Here at Oceanwide Properties we’ve been reaching for some warming drinks recently (well, it is the winter!). Ok, it may not be as cold as it is back in the UK but the temperature has very definitely plummeted in recent weeks to the extent even hot chocolate has become a regular around the office.
We thought we’d also look into two traditional Turkish warming drinks as well. If you’re considering investing in a property in Turkey then no doubt you too will encounter these drinks at some point during the colder winter months. The drinks in question are Boza – a very thick and fermented malted drink and Sahlep (which in its purest form is made from wild orchids, would you believe?!). We’ll go on to describe both drinks here and tell you how they’re made (just in case you manage to get a hold of some wild orchid powder!):
Warming Drink No1 – Boza
Boza is actually similar to Advocaat in the UK (otherwise known as egg nog). But unlike Advocaat it takes up to four hours to make. It’s served in water glasses and sprinkled with cinnamon on top (sometimes roasted chickpeas too). It’s believed to have several health benefits too. For instance, you’ll get vitamin A1 and D1 in a glass as well as vitamin E.
The drink is made by mixing the malted ingredients in boiling water then forming it into the shape of corn bread. It’s then mixed with water once again and refiltered. After yet another extraction it’s then ready to drink. If you don’t want to make it though you can actually buy it in bottles.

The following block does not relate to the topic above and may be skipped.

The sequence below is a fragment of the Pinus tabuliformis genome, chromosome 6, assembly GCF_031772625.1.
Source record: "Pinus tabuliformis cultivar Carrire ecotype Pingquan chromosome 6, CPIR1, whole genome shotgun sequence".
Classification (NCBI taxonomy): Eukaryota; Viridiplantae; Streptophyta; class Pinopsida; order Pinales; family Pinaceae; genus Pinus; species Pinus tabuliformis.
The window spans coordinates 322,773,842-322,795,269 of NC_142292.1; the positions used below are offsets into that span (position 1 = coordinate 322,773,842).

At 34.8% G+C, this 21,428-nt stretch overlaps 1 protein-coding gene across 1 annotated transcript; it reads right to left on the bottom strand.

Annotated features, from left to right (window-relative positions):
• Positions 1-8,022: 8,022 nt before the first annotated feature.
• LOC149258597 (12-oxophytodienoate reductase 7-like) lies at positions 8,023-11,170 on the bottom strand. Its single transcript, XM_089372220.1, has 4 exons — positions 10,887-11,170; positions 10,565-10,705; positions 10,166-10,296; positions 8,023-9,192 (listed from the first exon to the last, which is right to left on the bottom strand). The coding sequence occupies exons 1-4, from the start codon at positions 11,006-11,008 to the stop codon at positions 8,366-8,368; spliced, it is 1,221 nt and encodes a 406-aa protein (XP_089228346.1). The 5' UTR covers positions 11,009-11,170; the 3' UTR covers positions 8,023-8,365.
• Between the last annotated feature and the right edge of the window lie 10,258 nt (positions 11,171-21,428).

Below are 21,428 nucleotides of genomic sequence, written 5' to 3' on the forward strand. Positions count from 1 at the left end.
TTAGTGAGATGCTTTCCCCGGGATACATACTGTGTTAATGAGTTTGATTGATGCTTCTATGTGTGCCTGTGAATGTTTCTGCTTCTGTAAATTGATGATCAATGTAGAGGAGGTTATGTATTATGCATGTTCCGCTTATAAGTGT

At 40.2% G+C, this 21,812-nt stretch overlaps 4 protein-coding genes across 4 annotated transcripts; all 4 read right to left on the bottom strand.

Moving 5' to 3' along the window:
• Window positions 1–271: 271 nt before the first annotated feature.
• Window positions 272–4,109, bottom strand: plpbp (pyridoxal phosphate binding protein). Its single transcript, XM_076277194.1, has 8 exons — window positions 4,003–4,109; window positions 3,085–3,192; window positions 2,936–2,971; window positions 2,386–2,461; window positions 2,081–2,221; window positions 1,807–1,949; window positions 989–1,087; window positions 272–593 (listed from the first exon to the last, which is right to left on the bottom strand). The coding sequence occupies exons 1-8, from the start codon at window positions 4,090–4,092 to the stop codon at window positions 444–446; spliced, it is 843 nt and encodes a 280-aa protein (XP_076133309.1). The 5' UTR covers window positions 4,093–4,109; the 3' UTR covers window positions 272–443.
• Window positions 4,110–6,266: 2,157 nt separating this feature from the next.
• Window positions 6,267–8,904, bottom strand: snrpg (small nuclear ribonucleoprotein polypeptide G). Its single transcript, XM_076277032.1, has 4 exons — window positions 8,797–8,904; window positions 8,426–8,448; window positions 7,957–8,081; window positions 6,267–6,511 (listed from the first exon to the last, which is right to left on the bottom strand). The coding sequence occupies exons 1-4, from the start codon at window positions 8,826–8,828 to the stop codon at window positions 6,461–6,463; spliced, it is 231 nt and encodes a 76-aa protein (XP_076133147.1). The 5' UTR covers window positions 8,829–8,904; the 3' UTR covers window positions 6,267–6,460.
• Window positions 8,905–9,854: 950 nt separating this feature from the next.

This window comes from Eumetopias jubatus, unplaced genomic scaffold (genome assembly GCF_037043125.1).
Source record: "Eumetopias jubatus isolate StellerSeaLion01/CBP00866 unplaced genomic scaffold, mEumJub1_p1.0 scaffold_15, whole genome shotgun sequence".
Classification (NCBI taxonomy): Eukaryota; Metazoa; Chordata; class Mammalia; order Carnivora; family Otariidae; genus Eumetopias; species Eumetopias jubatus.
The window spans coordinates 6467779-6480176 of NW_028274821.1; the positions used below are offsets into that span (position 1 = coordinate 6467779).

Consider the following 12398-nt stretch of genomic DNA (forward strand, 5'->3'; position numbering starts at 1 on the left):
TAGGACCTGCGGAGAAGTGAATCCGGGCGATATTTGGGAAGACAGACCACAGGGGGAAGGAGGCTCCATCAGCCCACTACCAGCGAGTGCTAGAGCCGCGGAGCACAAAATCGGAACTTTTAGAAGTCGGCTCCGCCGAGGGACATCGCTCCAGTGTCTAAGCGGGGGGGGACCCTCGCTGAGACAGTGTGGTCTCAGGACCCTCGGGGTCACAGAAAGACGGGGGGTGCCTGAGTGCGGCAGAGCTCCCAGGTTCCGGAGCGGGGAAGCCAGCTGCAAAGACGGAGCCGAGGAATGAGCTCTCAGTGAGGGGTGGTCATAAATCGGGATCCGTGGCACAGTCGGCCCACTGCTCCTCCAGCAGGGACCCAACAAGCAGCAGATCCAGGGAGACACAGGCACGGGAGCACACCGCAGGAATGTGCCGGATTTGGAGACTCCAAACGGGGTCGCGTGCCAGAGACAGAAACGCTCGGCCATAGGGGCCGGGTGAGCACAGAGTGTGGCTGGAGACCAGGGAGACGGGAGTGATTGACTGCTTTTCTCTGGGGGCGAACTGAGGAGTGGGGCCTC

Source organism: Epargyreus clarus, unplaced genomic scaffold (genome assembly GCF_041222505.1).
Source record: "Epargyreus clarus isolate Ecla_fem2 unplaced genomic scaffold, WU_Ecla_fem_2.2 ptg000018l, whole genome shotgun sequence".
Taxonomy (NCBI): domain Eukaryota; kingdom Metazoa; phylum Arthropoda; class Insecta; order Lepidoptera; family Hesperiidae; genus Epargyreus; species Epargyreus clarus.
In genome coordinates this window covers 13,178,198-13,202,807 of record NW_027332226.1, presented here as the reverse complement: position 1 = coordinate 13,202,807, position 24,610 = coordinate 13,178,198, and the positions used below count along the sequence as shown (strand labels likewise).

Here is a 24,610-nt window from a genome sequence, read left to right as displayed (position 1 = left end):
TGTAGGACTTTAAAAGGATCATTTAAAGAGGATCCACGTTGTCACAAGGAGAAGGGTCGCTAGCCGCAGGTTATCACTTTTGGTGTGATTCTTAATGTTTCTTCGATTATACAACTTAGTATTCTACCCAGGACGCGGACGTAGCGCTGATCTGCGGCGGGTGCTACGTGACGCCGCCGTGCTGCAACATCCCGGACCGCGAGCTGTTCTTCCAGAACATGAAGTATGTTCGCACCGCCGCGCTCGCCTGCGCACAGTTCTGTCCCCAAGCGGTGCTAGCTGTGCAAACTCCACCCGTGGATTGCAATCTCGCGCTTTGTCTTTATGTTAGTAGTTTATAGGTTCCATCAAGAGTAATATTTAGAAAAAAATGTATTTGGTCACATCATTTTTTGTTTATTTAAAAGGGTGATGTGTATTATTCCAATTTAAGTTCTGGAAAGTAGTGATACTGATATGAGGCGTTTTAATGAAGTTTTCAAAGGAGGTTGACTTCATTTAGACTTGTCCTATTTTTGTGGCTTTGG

Warming Drink No 2 – Sahlep
Sahlep is a drink rather like hot milk and made from grinding dried tubers of the orchid flower which is found in the south of Turkey and the Black Sea region. It was popular thousands of years ago in Turkey (actually during the Ottoman Empire) and could be bought in the streets from copper jugs which were heated over braziers.
However, if you’re planning on making it be prepared to fork out a fortune for the genuine orchid powder which you can buy in some specialist Turkey shops. It can cost as much as £88 per kilo. It can be found though at traditional milk pudding shops in Istanbul. The Sahlep you can find in packets in supermarkets these days contains artificial flavourings unfortunately. You can buy it in some cafes too but it’ll more than likely be thickened with cornstarch. Interestingly, you’ll also find Sahlep in Turkish Dondurma ice cream.
To make it boil together 1 tsp of Sahlep powder, 2 tsp sugar, a cinnamon stick and 1.5 cups of cold milk in a pan for up to three minutes, whisking, until it thickens. Then simply pour into two glasses and sprinkle with cinnamon.
If you’re a UK citizen and looking for property for sale in Fethiye or other areas of southern Turkey, including Istanbul then we’d be happy to direct your search here at Oceanwide Properties Turkey where we assist with property for sale in Turkey, as well as Turkish investment properties.
image via amershon.edublogs.org